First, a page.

The B List: Revisiting The Epic Summer of ’93

1. My Name Is MudPrimus


Newb alert: While Primus were the darlings of the underground press, and bass players who were in the know, they never crossed my radar until I caught the video for My Name Is Mud on MTV’s 120 Minutes. This bombastic tune starts off with a dark and dirty slap line from Les Claypool, which is augmented by a fine syncopated beat laid down by drummer Tim Alexander.

2. Someday I SupposeThe Mighty Mighty Bosstones


The Mighty Mighty Bosstones made a name for themselves thanks to their insane live performances, catchy ska-heavy tunes and the most rabid fanbase this side of Fugazi. After a number of successful albums for Boston’s Taang! Records, the Bosstones signed to a major label deal in 1993 and quickly released an EP called Ska Core, The Devil and More. While the majority of the EP contained covers it featured one brilliant new song, Someday I Suppose.

3. Cherub RockSmashing Pumpkins


After years of bubbling just below the surface of the mainstream, the Smashing Pumpkins released Siamese Dream in 1993 to instant success. Both Cherub Rock and Today quickly reached the top of the Modern Rock charts gaining airplay on MTV and every major rock radio station. Ironically, Cherub Rock was one of the last songs written for the album, and the lyrics relate to Corgan’s perception of the indie-rock community and larger media. While the Pumpkins have gone on to record a number of amazing songs none of them match the raw power and moxie of Cherub Rock.

4. PetsPorno For Pyros


If you watched MTV during the summer of 1993 for any considerable length of time you probably caught the video for Porno For Pyros’ Pets at least five times. This quirky, catchy tune showed that Perry Farrell could carry a band by himself. Of course, I don’t quite remember anything else they ever did. It’s tough to peak with your first single.

5. My SisterThe Juliana Hatfield 3


My sister Rebecca taught me everything I know about alternative music, so this particular tune has always held a special place in my heart. Rebecca was (is?) a huge Juliana Hatfield fan, which makes the connection that much sweeter. After leaving the Blake Babies Ms. Hatfield formed a solo band with Todd Phillips on drums and Dean Fisher on bass, and was the Queen of the Scene upon the release of 1993’s Become What You Are. Both My Sister and Spin The Bottle, a tune you might remember from Reality Bites, were big hits for one of the more talented female singer/songwriters to come from Boston. Yet Juliana never came up with another commercial hit after that crazy summer of 1993.

6. CannonballThe Breeders


While The Pixies never really appreciated Kim Deal’s songwriting the mainstream crowd sure did upon the release of the ultra-catchy Cannonball from 1993’s Last Splash. Kim teamed up with her sister Kelley to create an amazing album full of power pop anthems including Cannonball and Divine Hammer. The girls just released a new album, Mountain Battles, yet none of the tunes on that disc match the power of the songs on Last Splash.

7. Sister HavanaUrge Overkill


When Chicago’s Urge Overkill first broke in 1993 I’d thought they were destined for the big time. Oops! After releasing Saturation, which contained rockers Sister Havana and Positive Bleeding, they only released one more unsuccessful album before calling it quits. Of course the Urge dudes did get mad airplay for their cover of Neil Diamond’s Girl You’ll Be A Woman Soon, which was featured on the Pulp Fiction soundtrack.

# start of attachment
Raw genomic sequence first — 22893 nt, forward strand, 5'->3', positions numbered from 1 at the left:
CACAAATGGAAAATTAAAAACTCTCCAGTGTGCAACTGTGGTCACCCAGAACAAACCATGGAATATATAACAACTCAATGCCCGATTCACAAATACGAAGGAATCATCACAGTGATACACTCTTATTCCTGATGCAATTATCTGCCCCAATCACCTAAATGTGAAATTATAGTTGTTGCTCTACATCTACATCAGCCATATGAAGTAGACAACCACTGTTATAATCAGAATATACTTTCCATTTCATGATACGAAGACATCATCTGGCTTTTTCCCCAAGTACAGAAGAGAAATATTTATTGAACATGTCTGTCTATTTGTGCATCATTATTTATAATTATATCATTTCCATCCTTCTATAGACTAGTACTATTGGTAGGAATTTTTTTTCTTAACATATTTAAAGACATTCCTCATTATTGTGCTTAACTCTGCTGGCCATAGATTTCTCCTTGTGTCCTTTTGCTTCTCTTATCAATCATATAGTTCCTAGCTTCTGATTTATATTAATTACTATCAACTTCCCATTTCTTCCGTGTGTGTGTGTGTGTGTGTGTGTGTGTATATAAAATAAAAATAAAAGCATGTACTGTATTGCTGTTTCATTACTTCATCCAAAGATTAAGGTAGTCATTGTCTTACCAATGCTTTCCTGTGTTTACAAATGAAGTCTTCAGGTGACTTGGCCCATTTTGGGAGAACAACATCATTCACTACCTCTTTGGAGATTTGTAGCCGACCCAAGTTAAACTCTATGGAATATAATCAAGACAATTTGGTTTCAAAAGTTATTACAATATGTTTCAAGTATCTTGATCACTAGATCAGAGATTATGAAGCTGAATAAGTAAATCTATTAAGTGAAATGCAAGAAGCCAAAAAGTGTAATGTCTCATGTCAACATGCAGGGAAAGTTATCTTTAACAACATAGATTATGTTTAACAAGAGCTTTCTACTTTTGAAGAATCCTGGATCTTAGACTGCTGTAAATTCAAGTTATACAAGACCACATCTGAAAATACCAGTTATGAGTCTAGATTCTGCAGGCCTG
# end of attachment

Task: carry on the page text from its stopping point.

8. LowCracker


There haven’t been too many albums I’ve come across that contain all killer and no filler. You can count Cracker’s Kerosene Hat as one of those discs that I just can’t turn off once it starts. The commercial hit off Kerosene Hat was the dark and dreary Low. Low is a tune that’s aged well, and still gets plenty of play on rock radio fifteen years after it was released. Cracker’s put out a number of albums since Kerosene Hat, but haven’t matched the success they found in 1993.

9. Jimmy’s FantasyRedd Kross


Brothers Steve and Jeff McDonald formed Redd Kross in 1980 from the ashes of their first band together, The Tourists. While the video-era never held much allure for Redd Kross they finally made an all-out effort for commercial success upon the release of Phaseshifter in, you guessed it, 1993. The best tune on that album is the brazen tones of Jimmy’s Fantasy. Redd Kross’ video for the tune features a young Jason Lee. Check it out.

10. SodajerkBuffalo Tom


Another kickass band to come out of Boston in the ’80s was Buffalo Tom. These guys wrote emotional tunes that weren’t overly sappy and still rocked. My favorite Buffalo Tom tune has to be a song that was made famous by an episode of My So Called Life, Sodajerk. Unlike many of the other bands on this list Buffalo Tom still continues to tour with their original lineup. You can catch ’em at any of Peter Gammons’ Hot Stove Cool Music benefit concerts in Boston.

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4 Responses

  1. damn good job. 93 was the year i realized that music is more than something you can listen to. this alone has always put 93 on the top of my nostalgic warm fuzzy list. my grandmother died that summer and thats when i fell in love with music. its funny that you post this list now as my grandfather passed yesterday. and now i turn to music just as before.

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